Fiancee of pregnant Nurse who died after contracting Ebola in Nigeria pens down emotional tribute
6 years after Nigerian pregnant nurse identified as Justina Ejelonu died after contracting Ebola, her fiance, Dennis Akagha has expressed disappointment at the manner in which her sacrifice and those of others have gone unrecognized.
This was contained in a Twitter thread he shared this morning on his official page.
Dennis said years after her passing, it is as though only one person paid the price to contain the spread of the virus in the country.
Dennis criticised the producers of the movie 93 days that was produced to celebrate the sacrifice of Dr Stella Adadeoh who prevented Liberian man, Patrick Sawyerr, who was the index case of Ebola in Nigeria, from leaving her hospital after she suspected he had the viral disease.
Dennis accused the producers of the movie of removing his late fiance’s surname from the movie after he insisted that they officially write to her family before narrating her story in the movie.
His tweets read:
6 years today I found myself in the Ebola Isolation ward after the death of my late finacee (Jusitna Ejelonu) who got infected on the first day of resumption as a nurse with first consultant.
Justina is a very loving soul who wants to see everyone around her smile and happy. We were preparing to finalize our marriage plans and considering she was pregnant at the time, she needed a job closer home.
She got two jobs, one was very close and the other was First Consultant. However, the hospital closer home rejected her because according to their employment policy, they don’t employ pregnant nurses.
First consultant then became our only option and she was gladly employed. She was happy because according to her, she loved the level of professionalism and competence displayed by every members of staff in the hospital.
On the day she was supposed to resume, she started having the usual morning sickness as a pregnant lady and we both agreed to call her office for a latter date of resumption.
After sometime, she said to me “dearie, let me go. I am feeling better now but if it continues, I will come back after my shift; otherwise, I will stay till after my two days shift is over”. I grudgingly agreed which became the worse decision I’ve ever made in my lifetime.
That was how she went to work that day. Coincidentally, the same day Patrick Sawyer arrived First Consultant with Ebola; and he was Justina’s first patient. This was how our ordeal began.
Fast forward to 3weeks later, I struggled to get her to the isolation centre after she had a miscarriage at home. I cleaned her, did all I could do to stop the bleeding all to no avail.
She lost all strength in her but even in her weakness, she was stubborn (something, I admired about her). For those who know her in person will understand what I mean.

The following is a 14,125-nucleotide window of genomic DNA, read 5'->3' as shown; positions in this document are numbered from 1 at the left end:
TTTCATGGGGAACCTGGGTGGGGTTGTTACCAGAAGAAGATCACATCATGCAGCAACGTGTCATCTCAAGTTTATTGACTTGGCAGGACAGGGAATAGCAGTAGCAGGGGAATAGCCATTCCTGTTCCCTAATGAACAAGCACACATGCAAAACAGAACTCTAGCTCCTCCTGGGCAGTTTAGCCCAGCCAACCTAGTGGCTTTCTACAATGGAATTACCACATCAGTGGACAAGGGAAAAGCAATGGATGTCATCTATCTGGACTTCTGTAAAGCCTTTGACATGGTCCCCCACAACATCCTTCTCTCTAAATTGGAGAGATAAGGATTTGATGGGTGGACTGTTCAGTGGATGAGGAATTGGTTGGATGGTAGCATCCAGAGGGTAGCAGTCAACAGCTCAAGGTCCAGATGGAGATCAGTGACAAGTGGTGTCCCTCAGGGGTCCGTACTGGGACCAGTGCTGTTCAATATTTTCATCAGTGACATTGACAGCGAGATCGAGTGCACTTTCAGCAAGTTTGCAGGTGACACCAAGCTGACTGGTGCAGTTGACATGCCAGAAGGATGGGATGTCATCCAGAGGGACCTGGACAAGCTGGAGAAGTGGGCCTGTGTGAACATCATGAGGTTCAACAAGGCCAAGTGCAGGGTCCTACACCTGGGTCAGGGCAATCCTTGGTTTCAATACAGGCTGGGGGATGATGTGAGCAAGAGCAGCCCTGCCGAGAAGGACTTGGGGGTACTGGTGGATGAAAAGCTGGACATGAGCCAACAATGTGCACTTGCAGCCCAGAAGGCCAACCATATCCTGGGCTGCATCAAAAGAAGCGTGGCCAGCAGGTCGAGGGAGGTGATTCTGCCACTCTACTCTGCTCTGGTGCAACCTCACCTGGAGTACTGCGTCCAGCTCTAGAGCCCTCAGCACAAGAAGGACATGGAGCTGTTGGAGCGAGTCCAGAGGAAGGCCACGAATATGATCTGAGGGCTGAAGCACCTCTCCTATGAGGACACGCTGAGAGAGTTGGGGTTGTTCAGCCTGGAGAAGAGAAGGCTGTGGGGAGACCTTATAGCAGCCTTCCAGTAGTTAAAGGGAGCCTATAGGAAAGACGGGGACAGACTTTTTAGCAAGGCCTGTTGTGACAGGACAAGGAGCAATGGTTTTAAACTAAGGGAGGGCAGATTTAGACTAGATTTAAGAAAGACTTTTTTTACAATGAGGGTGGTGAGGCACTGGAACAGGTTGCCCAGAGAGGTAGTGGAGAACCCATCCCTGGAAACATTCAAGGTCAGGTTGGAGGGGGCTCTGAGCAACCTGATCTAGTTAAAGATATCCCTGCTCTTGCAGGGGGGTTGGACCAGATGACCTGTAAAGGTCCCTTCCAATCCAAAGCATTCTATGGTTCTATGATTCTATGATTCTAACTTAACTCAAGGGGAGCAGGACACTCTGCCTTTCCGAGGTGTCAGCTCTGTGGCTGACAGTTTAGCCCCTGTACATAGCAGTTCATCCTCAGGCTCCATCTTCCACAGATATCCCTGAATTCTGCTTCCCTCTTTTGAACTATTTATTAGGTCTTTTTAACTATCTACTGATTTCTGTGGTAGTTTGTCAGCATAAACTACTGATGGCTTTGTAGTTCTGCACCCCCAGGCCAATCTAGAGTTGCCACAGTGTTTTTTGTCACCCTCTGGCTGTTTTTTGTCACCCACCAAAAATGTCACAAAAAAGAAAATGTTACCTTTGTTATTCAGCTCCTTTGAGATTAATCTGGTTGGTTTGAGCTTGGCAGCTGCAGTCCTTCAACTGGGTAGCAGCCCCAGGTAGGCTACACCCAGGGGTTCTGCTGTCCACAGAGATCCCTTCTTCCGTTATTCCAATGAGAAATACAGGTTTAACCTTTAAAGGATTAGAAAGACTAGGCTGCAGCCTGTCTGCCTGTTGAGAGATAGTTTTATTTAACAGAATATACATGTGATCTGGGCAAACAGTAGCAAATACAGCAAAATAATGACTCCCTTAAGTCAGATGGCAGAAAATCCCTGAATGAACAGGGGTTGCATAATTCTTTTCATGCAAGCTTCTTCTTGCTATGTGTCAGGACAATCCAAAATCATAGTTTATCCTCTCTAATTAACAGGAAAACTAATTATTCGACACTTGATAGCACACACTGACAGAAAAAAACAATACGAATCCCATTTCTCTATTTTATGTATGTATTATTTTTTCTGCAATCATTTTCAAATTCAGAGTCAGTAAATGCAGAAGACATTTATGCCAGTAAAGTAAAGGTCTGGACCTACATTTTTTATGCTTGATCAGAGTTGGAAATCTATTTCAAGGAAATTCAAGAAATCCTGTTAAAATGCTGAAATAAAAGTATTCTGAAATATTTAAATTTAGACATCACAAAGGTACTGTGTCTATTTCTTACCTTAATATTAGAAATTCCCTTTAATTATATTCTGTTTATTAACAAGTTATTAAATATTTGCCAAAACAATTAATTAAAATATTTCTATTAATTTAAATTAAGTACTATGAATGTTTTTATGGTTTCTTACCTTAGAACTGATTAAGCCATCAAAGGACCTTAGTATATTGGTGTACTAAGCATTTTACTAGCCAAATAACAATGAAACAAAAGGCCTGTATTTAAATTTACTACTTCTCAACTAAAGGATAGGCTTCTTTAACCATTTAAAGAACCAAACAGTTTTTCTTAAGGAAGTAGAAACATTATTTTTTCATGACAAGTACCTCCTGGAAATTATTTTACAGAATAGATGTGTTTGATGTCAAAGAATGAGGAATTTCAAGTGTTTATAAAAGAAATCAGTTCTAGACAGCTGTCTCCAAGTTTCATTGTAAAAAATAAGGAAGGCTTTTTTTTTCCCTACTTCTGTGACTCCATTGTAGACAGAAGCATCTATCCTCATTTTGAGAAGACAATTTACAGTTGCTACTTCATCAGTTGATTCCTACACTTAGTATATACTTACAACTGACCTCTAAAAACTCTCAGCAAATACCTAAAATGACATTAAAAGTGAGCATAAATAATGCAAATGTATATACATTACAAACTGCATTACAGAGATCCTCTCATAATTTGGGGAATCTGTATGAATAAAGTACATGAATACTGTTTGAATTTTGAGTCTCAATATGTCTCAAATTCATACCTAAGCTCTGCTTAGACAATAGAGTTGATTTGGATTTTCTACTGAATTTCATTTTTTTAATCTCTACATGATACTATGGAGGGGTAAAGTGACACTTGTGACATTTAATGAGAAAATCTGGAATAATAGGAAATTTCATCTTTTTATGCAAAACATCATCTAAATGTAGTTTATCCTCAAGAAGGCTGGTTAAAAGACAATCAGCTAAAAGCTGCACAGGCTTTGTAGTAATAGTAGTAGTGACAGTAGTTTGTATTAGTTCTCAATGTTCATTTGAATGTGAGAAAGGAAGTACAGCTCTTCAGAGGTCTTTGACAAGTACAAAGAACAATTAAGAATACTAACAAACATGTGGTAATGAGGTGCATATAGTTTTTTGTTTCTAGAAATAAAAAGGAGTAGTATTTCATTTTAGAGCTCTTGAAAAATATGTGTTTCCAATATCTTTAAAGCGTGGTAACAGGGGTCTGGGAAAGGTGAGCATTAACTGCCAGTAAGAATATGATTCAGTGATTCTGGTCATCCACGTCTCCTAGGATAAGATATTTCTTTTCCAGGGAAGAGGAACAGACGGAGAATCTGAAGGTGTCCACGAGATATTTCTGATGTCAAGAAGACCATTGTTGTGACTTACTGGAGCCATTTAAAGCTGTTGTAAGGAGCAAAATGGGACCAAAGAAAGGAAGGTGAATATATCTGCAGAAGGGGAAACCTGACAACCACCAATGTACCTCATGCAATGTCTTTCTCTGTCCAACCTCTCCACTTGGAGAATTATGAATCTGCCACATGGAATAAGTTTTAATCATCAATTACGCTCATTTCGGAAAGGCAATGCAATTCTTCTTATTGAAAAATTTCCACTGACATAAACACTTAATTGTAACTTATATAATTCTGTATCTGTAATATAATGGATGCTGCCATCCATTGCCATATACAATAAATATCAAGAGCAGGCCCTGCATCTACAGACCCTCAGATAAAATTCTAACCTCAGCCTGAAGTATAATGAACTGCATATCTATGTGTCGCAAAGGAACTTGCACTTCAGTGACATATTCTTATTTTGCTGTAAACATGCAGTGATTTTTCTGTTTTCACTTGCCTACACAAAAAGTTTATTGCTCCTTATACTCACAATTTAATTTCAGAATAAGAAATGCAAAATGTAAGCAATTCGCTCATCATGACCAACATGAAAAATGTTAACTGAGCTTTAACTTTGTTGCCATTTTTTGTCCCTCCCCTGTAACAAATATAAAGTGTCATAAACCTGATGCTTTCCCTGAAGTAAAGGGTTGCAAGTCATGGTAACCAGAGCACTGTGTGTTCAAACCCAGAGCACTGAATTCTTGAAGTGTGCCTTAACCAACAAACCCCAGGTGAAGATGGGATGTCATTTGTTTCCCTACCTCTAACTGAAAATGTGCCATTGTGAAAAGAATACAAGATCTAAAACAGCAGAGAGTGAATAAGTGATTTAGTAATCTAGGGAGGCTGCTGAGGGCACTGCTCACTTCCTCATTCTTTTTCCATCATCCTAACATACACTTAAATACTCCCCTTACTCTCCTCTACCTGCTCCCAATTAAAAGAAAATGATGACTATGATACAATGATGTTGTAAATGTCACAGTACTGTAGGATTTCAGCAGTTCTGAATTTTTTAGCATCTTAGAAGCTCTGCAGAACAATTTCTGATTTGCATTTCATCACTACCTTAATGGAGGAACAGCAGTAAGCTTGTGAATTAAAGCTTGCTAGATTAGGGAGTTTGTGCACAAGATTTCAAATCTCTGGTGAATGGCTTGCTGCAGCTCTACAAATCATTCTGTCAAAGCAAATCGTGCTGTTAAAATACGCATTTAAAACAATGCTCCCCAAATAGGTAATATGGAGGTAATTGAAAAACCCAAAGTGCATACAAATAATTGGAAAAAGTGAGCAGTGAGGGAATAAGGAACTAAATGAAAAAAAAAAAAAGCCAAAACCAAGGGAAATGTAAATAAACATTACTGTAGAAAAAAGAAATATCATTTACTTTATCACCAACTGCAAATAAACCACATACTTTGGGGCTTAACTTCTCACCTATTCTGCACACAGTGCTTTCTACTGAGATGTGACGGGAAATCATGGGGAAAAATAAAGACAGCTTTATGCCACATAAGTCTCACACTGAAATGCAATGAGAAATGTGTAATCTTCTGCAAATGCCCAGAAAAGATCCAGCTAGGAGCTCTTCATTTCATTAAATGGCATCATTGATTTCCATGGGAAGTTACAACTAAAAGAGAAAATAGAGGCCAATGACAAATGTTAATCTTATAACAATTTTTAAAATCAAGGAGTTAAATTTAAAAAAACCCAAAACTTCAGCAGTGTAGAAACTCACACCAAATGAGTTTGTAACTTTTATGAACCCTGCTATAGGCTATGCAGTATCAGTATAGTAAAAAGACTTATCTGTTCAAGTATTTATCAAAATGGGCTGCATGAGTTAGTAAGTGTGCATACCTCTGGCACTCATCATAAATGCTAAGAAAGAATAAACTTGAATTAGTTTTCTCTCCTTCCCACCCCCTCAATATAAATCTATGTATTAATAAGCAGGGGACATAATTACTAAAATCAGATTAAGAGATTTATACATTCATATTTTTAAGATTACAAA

She refused going with me to the hospital despite everything I and her cousin who is a medical doctor said to her. I stubbornly arranged for a cab, went to the house, carried her on my back into the cab and we both headed to IDH at about 10-11pm.
My pain is not just because she died a very painful death, but years after her death, it was as if only one person was the reason why Ebola did not spread as much as it could have. Justina sacrificed her own life taking care of Patrick Sawyer on her first day of work.
Also, a nursing maid whose responsibility was to clean Sawyers room died in the process and other persons who haven’t been duly recognised – what a system!
That is the country we find ourselves. A country where people’s rights and benefits are being trampled because they are not from the bloodlines of the who’s who is the society. You’re into dangerous territory in this country if you try to speak up for what you deserve.
In 2015, when I was in India, a lady approached me via LinkedIn that she is an actress and will be playing the role of Justina in the movie, 93-days. She sent me details of the said movie and on the poster, her full names and mine were used. This was without our prior consent.
She requested I tell her what Justina was like; to help her in her role. I promised to help but after much consultation with families, I requested that a formal consent be gotten from her family and of course the director/producers should know how to go about that.
That was the last I heard from her but I realised the premiere of the movie was moved from an earlier scheduled date to a later date. When the movie was finally released, they have removed her surname and mine too from the movie posters.
Of course they thought we needed money but hell no! Whatever is worth is doing, is worth doing well.
We all know that movie was focused on just one person even though they made it look like it was meant to remember the role played by everyone who sacrificed their lives for our dear country, Nigeria.
Justina Obioma Ejelonu and everyone who haven’t been duly recognised took an oath of service, pledged to Nigeria their country, to be faithful, loyal and honest even when their lives were on the line.
They serve Nigeria with all their strength, skill and expertise, defended her from the hands of Ebola but what did they get in return, death, disappointment
Is it not obvious that we are suffering the painful consequence of the people who think of themselves first, people who consider those in their class first, people who neglect the little sacrifice of ordinary Nigerian?
I have said this, not once, not twice; that she and others who haven’t been duly recognised, died for a good cause. They sacrificed themselves; they gave up their own interests, happiness, and desires, for the sake of the safety of all Nigerians.
Therefore, they deserve more, they deserve better! ……………………………………End of thread…………………………………